Despite cracker ban, the 24-hour average level of PM2.5 during Diwali and the morning after has been 397 mg per cubic metre, which is 6.6 times higher than the standards
An analysis by the Centre for Science and Environment (CSE) has shown that despite the cracker ban, air pollution levels breached the emergency standards on Diwali night. But it is also clear that without the ban on the sale of firecrackers, the levels would have been far worse. Calm wind and more moisture in the air on the post-Diwali morning worsened the pollution build-up.
Releasing the analysis, Anumita Roychowdhury, executive director, research and advocacy, CSE, said: “It is clear that the Delhi-NCR region requires a longer term and systemic action than a one-off ban. The Supreme Court has already ordered a phase down strategy with the help of regulation of chemicals, standards, reduced quantum of crackers, controlled bursting of crackers through community events and locational controls. This must be implemented without delay for a longer term solution to the problem.”
Roychowdhury added, “Delhi and NCR cannot continue to remain on emergency mode all the time to address this public health crisis. This demands longer term strategy to control pollution from continuous sources, including motor vehicles and industry, while curbing episodic pollution from firecrackers and farm fires. A comprehensive action plan must combine short and long-term strategies for vehicles, industry, waste burning and construction activities for more sustained and longer term gains.”
CSE tracked hourly data from about 13 air quality monitoring stations of the Central Pollution Control Board, Delhi Pollution Control Committee and India Meteorological Department to track the changes in air quality during Diwali. The findings are indicative as this analysis faced data quality challenges. For instance, the Mandir Marg station is showing a constant reading from 12 pm onwards. Siri Fort, on the other hand, has stopped giving data since yesterday. While Punjabi Bagh and ITO have stopped giving data since 12 pm, the data for R K Puram is not available from midnight to 3am in the morning. The data for Faridabad is not available since 10pm of October 19. Moreover, direct comparison with 2016 Diwali has been difficult as data from all stations are not available for both the years.
Air quality hits emergency level: Despite the cracker ban the 24-hour average level of PM2.5 during Diwali and the morning after (12 pm - 12 am), October 19-20) has been 397 microgramme per cubic metre (mg / cu m). This is 6.6 times higher than the standards and more than two times higher than the levels of pre-Diwali day when the 24-hour average was 184 microgramme per cu m.
PM2.5 level of 2017 Diwali is lower than that in 2016 Diwali: CSE could compare only four stations (Mandir Marg, Punjabi Bagh, Anand Vihar and R K Puram) to get an indicative idea about the trend. This shows a reduction of 29.5 per cent in 24-hour average PM2.5 levels (12 am - 12 pm) this year. The average PM2.5 concentration in these four stations has reduced from 325 microgramme per cu m in 2016 to 229 microgramme per cu m this year. This estimate may change if more stations are added.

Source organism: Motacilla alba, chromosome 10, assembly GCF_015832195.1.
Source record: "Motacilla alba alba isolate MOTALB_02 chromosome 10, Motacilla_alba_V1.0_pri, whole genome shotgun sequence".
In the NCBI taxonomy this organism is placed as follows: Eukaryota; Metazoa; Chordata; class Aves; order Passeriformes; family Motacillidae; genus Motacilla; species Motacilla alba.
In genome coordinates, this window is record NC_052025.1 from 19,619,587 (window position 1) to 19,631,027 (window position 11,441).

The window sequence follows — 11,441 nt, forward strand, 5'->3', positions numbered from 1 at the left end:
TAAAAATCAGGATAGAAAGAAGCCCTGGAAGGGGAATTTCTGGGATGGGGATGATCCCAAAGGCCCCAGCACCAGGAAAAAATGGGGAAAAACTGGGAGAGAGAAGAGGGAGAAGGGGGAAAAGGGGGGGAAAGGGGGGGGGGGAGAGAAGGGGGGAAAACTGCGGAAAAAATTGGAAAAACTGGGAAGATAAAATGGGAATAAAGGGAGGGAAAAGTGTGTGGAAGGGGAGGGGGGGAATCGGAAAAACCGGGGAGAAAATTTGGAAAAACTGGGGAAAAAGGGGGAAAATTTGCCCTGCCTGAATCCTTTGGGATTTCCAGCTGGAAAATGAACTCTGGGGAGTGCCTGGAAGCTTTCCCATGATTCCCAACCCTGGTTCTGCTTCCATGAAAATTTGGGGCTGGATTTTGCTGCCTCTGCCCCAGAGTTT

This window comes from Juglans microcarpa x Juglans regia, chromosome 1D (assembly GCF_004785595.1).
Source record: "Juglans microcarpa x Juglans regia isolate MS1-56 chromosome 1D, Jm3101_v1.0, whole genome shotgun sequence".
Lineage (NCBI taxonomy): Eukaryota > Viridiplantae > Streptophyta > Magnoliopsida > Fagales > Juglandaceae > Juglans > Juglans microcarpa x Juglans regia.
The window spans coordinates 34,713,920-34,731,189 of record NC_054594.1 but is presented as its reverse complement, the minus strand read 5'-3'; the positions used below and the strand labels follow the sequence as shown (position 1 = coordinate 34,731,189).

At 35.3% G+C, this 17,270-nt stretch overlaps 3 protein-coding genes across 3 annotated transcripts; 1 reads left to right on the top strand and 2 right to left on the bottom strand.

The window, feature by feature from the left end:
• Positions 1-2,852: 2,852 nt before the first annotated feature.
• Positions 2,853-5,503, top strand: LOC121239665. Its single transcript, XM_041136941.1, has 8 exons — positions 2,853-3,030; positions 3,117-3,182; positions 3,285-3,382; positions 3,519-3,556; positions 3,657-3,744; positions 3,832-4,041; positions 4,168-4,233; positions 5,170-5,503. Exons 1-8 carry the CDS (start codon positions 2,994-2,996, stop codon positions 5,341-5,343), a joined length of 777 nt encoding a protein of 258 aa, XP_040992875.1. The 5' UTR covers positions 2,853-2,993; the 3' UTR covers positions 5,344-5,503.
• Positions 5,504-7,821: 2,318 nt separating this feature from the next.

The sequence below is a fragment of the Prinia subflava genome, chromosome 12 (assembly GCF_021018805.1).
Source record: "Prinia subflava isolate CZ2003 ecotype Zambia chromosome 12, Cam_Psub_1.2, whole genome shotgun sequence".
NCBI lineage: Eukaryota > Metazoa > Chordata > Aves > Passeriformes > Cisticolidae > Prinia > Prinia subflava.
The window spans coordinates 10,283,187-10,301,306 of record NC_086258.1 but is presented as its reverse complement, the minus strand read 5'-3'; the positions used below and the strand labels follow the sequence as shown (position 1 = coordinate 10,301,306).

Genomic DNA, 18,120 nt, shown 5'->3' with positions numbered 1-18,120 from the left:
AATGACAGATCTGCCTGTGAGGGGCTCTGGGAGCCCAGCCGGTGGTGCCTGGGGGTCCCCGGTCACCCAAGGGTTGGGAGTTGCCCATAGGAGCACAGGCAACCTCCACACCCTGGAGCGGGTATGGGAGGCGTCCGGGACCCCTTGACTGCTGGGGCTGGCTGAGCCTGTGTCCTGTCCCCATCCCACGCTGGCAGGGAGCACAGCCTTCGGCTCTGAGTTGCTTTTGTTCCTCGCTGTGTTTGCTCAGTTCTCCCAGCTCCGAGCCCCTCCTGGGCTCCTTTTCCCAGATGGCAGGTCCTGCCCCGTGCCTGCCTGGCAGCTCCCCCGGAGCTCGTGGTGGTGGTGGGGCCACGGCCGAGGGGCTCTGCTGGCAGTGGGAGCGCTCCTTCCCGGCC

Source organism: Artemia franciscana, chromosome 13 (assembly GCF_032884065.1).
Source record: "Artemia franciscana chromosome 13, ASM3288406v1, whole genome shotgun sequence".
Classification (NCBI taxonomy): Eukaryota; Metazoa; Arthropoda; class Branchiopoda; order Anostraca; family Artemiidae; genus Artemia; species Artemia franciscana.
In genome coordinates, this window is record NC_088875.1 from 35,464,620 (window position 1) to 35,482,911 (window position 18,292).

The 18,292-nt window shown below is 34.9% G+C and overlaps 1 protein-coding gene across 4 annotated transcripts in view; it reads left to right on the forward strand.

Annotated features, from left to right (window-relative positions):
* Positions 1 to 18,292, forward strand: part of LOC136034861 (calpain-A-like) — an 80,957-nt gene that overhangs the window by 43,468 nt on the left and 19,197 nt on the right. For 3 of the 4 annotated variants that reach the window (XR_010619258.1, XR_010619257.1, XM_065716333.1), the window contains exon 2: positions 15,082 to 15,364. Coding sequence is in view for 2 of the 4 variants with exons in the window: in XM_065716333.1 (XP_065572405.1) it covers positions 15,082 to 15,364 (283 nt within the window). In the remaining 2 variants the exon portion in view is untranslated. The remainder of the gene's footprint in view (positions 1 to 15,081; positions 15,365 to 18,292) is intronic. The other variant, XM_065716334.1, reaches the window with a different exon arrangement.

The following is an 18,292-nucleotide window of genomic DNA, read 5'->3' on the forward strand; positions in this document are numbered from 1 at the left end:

Pre-Diwali level this year much cleaner than previous year: This year pre-Diwali pollution has been lower than the pre-Diwali pollution of 2016. Last year the pre-Diwali pollution had already hit the severe level (4.9 times the standard) whereas this year, it remained within very poor category (2.9 times higher than the standard). Other steps, including closure of Badarpur Power Station and conventional brick kilns, and stronger action on trucks as part of the graded response action plan contributed to this trend.
Night-time pollution three to four times higher than day-time pollution in Delhi and NCR towns: During the day (about 13 hour average—6am to 7pm), the levels in Delhi and NCR towns of Gurugram and Ghaziabad were in very poor category (Delhi—139 microgramme per cu m; Gurugram—121 microgramme per cu m; and Gaziabad—142 microgramme per cu m). However, during Diwali night (about 12 hour average—7pm to 7am) the levels in Delhi, Gurugram and Gaziabad were in emergency level. (Delhi—548 microgramm per cu m; Gurugram—382 microgramme per cu m; Ghaziabad—501 microgramem per cu m).
SO2 levels increased dramatically during the night of Diwali (10pm-3am): The SO2 levels, which otherwise remain very low in the region, increased by more than three times in several locations, including RK Puram, Shadipur and Punjabi Bagh. During pre-Diwali (October 17-18), the SO2 levels in Delhi were less than 50 microgramme per cu m, but on Diwali night the hourly levels increased alarmingly to 183 microgramme per cum. This is a direct indicator of impact of Diwali crackers.
The emergency condition has prevailed until 10am on October 20: The levels have started to decrease thereafter but are still in 'severe' category. Many stations such as Shadipur, DTU, Dwarka, Lodhi Road, RK Puram, North campus and CRRI Mathura Road have observed peaking of pollution with the hourly levels staying above 500-1100 microgramme per cu m between 12am and 6am.
Overall, since October 1, PM2.5 levels have remained at poor level until October 7. Thereafter, it increased to very poor category. This also coincides with the starting of farm fires. However, on Diwali night and the morning after the region has experienced severe and emergency level.
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